NEW YORK (Reuters) - Two measures of activity in the U.S. services sector showed slower growth in December, pointing to an economy that continues to expand at a modest pace, while factory orders rose in November.
The pace of growth in the U.S. services sector slowed for a second straight month in December with business activity expanding at a lower rate and new orders contracting, according to the Institute for Supply Management.
ISM’s index fell to 53 last month from 53.9 in November, dropping to its lowest reading since June 2013 and under expectations for a read of 54.5.
Separately, financial data firm Markit said its services sector Purchasing Managers Index eased slightly from the prior month, slipping by 0.2 point to 55.7 in the month.
“We think the econony is on track and in recovery mode, and it isn’t unusual to see periodic weak reports,” said David Carter, chief investment officer at Lenox Wealth Advisors in New York. “ISM was a bit weak but the ongoing trend supports an ongoing recovery.”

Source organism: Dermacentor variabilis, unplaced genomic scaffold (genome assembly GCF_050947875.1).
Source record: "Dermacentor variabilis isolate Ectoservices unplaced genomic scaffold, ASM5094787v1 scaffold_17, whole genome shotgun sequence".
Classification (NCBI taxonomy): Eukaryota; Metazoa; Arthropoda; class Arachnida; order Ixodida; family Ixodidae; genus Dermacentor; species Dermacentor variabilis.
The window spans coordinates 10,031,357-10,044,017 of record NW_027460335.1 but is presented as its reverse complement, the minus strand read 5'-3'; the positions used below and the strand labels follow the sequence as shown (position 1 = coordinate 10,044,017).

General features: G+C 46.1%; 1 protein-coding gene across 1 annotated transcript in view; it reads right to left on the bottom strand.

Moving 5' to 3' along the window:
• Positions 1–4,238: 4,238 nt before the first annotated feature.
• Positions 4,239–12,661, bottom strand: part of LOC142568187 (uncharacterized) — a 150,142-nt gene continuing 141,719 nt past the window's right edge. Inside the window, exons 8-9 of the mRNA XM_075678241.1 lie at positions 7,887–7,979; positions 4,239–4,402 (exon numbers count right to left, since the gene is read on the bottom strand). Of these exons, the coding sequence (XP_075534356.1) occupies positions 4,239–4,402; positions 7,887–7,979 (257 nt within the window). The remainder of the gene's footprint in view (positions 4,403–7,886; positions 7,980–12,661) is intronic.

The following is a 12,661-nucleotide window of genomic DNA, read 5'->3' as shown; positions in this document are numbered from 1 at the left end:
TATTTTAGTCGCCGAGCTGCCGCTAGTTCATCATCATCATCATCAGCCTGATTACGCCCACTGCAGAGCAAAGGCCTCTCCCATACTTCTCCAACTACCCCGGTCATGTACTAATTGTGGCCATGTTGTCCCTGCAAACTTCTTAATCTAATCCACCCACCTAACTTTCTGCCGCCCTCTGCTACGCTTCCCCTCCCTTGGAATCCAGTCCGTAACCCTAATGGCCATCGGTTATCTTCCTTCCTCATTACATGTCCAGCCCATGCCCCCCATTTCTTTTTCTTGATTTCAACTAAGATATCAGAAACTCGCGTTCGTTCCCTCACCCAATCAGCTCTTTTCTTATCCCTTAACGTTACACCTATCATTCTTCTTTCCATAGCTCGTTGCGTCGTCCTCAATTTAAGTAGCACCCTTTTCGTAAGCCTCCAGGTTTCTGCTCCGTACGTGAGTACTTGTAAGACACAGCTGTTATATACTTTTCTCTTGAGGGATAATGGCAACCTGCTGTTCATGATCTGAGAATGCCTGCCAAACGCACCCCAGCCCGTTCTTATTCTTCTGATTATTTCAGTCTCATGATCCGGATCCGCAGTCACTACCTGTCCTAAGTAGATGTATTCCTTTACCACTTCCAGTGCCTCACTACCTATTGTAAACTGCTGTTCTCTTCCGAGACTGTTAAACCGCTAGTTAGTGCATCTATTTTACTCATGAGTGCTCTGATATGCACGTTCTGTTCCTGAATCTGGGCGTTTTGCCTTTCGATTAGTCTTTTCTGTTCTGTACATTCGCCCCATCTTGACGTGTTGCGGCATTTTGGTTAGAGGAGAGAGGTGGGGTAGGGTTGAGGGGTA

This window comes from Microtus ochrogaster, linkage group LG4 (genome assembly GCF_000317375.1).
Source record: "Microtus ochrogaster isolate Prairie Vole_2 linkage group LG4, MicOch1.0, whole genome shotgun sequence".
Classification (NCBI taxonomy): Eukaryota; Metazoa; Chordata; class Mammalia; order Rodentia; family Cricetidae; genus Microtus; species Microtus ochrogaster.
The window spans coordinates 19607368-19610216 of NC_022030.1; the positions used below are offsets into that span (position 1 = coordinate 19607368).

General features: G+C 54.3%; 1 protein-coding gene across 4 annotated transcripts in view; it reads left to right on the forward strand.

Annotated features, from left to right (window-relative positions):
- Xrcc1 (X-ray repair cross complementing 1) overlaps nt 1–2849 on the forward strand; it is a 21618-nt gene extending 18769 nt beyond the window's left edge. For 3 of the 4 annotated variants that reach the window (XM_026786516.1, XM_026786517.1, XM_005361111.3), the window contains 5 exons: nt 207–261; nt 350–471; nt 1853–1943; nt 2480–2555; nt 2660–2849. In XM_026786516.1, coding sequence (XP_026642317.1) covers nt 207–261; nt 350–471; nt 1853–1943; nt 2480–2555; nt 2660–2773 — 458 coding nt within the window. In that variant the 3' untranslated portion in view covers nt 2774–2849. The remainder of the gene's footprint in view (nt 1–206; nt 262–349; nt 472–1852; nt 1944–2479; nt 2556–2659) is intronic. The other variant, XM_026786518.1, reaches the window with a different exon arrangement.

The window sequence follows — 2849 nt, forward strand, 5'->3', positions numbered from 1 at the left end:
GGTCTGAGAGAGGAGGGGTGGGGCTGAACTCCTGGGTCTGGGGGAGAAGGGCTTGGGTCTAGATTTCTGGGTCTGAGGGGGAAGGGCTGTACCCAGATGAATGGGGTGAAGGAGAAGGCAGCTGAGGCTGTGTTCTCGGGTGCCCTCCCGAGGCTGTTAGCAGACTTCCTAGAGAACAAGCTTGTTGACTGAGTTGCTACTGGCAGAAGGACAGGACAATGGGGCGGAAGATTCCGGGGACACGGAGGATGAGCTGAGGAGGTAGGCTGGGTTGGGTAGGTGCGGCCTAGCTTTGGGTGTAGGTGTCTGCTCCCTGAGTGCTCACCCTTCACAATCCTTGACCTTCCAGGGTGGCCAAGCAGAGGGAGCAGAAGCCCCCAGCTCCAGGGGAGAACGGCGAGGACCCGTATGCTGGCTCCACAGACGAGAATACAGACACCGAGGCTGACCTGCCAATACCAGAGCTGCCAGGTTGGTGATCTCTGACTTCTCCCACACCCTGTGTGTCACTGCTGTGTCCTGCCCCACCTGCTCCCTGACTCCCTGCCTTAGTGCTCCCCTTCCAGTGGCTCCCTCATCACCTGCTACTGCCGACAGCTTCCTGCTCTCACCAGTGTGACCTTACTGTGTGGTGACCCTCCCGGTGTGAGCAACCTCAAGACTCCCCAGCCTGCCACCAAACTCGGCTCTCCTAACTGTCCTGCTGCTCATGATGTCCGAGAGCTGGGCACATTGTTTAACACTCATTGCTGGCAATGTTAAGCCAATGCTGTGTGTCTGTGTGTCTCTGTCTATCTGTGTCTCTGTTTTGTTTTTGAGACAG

For both surveys, a reading above 50 indicates expansion. December marked the 48th straight month of growth in ISM’s services index. In addition, ISM’s employment gauge rose to 55.8 from 52.5 in November.
A separate report from the Commerce Department showed new orders for factory goods rebounded in November, rising 1.8 percent, as had been forecast.
The department also said orders for durable goods, manufactured products expected to last three years or more, rose 3.4 percent instead of the 3.5 percent increase reported last month. Durable goods orders excluding transportation rose 1.2 percent as previously reported.
Reporting by Ryan Vlastelica; Editing by